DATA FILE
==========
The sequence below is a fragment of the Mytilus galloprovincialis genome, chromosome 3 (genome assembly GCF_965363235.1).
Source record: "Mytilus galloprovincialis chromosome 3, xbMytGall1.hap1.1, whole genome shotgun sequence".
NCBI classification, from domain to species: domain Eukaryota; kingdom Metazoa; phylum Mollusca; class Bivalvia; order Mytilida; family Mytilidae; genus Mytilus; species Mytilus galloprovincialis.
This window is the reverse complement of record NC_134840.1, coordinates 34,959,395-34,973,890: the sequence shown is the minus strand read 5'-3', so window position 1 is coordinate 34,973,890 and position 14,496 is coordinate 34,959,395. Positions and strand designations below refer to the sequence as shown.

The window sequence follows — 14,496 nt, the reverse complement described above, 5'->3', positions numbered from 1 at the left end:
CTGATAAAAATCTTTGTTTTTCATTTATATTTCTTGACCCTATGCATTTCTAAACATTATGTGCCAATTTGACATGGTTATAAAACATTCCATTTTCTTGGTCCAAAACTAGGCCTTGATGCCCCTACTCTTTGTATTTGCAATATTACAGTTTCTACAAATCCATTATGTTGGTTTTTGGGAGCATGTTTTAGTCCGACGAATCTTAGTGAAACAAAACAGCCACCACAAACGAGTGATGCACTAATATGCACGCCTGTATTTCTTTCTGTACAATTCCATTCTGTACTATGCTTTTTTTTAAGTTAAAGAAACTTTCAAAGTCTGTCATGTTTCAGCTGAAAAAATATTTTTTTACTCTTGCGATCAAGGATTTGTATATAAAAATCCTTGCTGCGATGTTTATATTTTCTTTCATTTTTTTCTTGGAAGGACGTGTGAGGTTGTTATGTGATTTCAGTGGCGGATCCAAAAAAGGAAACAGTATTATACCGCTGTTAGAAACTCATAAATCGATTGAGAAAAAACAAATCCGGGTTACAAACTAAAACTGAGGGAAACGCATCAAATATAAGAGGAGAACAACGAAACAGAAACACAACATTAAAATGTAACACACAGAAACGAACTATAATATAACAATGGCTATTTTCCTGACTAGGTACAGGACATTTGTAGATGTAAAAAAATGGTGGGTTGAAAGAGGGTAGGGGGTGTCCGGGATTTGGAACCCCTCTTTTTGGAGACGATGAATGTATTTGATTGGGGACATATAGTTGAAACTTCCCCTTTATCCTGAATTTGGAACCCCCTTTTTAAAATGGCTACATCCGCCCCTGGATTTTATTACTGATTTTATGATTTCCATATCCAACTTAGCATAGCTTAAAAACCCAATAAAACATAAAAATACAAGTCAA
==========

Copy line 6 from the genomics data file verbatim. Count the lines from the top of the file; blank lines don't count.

CTGATAAAAATCTTTGTTTTTCATTTATATTTCTTGACCCTATGCATTTCTAAACATTATGTGCCAATTTGACATGGTTATAAAACATTCCATTTTCTTGGTCCAAAACTAGGCCTTGATGCCCCTACTCTTTGTATTTGCAATATTACAGTTTCTACAAATCCATTATGTTGGTTTTTGGGAGCATGTTTTAGTCCGACGAATCTTAGTGAAACAAAACAGCCACCACAAACGAGTGATGCACTAATATGCACGCCTGTATTTCTTTCTGTACAATTCCATTCTGTACTATGCTTTTTTTTAAGTTAAAGAAACTTTCAAAGTCTGTCATGTTTCAGCTGAAAAAATATTTTTTTACTCTTGCGATCAAGGATTTGTATATAAAAATCCTTGCTGCGATGTTTATATTTTCTTTCATTTTTTTCTTGGAAGGACGTGTGAGGTTGTTATGTGATTTCAGTGGCGGATCCAAAAAAGGAAACAGTATTATACCGCTGTTAGAAACTCATAAATCGATTGAGAAAAAACAAATCCGGGTTACAAACTAAAACTGAGGGAAACGCATCAAATATAAGAGGAGAACAACGAAACAGAAACACAACATTAAAATGTAACACACAGAAACGAACTATAATATAACAATGGCTATTTTCCTGACTAGGTACAGGACATTTGTAGATGTAAAAAAATGGTGGGTTGAAAGAGGGTAGGGGGTGTCCGGGATTTGGAACCCCTCTTTTTGGAGACGATGAATGTATTTGATTGGGGACATATAGTTGAAACTTCCCCTTTATCCTGAATTTGGAACCCCCTTTTTAAAATGGCTACATCCGCCCCTGGATTTTATTACTGATTTTATGATTTCCATATCCAACTTAGCATAGCTTAAAAACCCAATAAAACATAAAAATACAAGTCAA